Changing manuscript settings in compile

I need to change the settings when I compile my manuscript, including margins and line space. Have looked in all the obvious places but can’t figure it out.

This is fairly easy to do once you know where to look. There are a couple of ways you can go about it, depending on what you feel will work best for you now, or down the road.

Basic Spot Adjustments

This approach is going to work best if you have a relatively simple outline structure, with maybe only one or two Section Layouts (in the middle preview column when you compile) responsible for handling the appearance of body text, and you have no need for styles as you bring your work beyond Scrivener, into other working environments.

  1. Open File/Compile..., and locate the Layout that prints your text. I have no idea what your current setup is like, so this is just one of many examples of how that might look:

    Click on the edit icon in the top right corner, or just double-click anywhere to edit this layout. You may be asked to duplicate the compile format if it is built-in.

  2. At this point you may want to give the Format itself a better name, like “Manuscript (Leaf Publishing)”, and then switch the Save to location to “My Formats”. What that’ll do is make it available to all of your projects, including any you create in the future. But, if this is just a one-off, you leave it stored in the project too.

  3. All right, as to adjusting the formatting to your requirements, most formatting (Styles aside) is handled in the Section Layouts pane, which should already be open with the correct Layout selected for you.

  4. In the lower half of this pane you can click into the text area and use the standard controls to adjust settings to your requirements. If necessary, enable the Override text and notes formatting checkbox down below, first.

  5. At this point you could go through any other Layouts and fix them up as well (a nice trick to be aware of is that you can use the Format/Copy Formatting menu command and then paste the formatting into the other layous). You could change all of the layouts that format text, but I’d only do so if you anticipate needing them in the future. It’s the kind of thing you can gradually fix as you need to, as well.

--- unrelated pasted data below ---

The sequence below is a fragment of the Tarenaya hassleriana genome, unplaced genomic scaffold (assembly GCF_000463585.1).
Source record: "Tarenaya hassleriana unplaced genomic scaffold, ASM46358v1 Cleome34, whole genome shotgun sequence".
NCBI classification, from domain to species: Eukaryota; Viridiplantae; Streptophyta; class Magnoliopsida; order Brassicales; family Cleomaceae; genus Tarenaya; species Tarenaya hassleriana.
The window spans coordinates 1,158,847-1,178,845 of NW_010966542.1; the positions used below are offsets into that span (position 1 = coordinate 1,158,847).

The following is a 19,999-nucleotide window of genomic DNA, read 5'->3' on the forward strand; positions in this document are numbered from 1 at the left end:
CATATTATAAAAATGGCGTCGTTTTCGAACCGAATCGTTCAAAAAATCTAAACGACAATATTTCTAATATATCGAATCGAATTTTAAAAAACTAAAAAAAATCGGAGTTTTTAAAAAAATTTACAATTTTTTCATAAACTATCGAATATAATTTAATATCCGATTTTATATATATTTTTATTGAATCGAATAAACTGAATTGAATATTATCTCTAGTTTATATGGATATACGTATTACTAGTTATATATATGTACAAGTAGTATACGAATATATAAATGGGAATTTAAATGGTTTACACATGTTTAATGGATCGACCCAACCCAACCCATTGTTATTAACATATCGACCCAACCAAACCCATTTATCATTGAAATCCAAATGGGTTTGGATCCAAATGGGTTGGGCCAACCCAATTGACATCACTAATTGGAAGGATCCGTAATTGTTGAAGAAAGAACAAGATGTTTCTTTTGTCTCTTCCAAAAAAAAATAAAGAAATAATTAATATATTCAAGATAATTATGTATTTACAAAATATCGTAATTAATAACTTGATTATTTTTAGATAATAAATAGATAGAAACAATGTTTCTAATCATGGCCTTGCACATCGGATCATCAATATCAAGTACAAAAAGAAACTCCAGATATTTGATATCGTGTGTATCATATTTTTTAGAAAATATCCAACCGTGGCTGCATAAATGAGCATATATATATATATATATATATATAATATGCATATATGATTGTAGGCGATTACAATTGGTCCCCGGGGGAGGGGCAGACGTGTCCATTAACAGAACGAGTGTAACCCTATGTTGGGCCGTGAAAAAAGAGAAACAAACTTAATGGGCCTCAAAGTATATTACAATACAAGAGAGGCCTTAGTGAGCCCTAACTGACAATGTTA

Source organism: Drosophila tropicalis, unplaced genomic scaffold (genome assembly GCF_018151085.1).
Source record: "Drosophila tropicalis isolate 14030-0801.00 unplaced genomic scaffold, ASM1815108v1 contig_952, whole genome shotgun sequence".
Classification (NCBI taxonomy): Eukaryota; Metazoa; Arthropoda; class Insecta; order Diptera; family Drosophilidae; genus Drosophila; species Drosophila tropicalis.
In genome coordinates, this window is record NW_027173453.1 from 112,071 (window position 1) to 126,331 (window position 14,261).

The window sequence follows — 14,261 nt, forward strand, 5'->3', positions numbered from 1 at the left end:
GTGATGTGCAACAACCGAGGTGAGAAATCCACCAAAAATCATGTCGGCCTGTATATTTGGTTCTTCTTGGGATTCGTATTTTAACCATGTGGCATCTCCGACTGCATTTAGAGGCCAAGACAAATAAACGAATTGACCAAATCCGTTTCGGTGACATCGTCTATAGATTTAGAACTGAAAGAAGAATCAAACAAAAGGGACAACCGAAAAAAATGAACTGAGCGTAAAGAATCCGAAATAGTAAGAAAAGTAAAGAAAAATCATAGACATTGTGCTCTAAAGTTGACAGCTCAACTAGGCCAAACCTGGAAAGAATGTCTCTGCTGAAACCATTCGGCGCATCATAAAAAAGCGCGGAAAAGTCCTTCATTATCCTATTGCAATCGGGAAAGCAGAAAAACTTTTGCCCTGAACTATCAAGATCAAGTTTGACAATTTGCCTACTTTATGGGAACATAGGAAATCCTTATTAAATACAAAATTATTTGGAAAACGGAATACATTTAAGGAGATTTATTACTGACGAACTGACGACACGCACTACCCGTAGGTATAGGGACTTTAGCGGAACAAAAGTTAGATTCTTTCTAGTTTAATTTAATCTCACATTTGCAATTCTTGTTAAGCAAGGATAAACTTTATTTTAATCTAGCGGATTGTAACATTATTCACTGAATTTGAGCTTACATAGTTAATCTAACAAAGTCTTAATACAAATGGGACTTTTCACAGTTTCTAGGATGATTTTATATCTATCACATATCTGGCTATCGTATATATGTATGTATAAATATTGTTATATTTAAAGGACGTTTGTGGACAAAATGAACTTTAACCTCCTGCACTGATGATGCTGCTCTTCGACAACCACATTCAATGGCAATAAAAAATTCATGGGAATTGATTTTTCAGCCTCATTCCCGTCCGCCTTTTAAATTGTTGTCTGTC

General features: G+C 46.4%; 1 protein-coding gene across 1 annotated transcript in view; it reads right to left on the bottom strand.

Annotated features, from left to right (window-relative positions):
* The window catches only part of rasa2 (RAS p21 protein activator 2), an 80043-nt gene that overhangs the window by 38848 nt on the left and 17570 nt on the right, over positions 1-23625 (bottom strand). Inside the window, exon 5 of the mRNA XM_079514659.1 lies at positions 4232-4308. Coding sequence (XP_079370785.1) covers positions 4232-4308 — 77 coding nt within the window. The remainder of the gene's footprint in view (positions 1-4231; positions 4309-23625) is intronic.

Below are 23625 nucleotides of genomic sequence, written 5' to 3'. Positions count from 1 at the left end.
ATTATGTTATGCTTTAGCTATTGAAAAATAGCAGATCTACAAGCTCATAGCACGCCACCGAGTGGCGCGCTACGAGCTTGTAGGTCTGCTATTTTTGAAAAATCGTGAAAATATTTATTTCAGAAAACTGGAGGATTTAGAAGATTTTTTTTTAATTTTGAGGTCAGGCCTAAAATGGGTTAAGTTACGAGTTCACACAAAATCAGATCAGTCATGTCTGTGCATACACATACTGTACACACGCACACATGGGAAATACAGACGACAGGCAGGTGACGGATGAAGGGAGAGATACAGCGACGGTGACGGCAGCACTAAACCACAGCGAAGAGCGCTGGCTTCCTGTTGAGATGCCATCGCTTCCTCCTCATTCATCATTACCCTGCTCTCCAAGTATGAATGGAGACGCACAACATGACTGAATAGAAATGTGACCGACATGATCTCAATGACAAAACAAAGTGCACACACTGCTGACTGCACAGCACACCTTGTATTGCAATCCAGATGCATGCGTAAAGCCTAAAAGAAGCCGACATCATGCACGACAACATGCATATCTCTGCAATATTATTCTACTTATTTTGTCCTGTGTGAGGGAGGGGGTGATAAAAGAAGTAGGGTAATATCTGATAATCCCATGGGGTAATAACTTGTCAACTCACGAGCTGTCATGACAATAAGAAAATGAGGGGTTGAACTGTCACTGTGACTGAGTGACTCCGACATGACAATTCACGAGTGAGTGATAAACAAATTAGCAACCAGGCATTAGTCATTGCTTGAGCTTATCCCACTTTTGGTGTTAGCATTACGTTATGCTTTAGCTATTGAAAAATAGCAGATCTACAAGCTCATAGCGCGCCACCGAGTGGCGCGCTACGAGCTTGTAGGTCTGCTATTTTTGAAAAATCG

6. At this point you could click the Test... button in the lower left corner and see how that works.

Central Adjustments

The alternative way of doing this is one that I personally prefer myself, and that is mainly because I like to think in styles, and having a central definition of formatting, rather than bunches of different things to fix every time I change my mind about something. This will also be a better approach if you anticipate wanting all or most of the Layouts to be using the same paragraph formatting.

  1. Instead of editing Layouts, go into the Styles pane and select the “Body” style, or create one if necessary.
  2. Adjust the formatting in the preview area just as you did before, and tick the font checkboxes if that makes sense for you.
  3. Now go back to Section Layouts, and instead of manually formatting each text block, use the Format Bar to change its style assignment to “Body”.

Now, not only will your document be styled better for word processing, but if you need to make any adjustments to the overall text formatting in the future, you can do so in one single place: the original style.

The rest of the settings in here are worth exploring as you have time. There are some neat things you can do, like having indents automatically suppressed on the very first paragraph in a section, etc.

Very helpful! Thanks.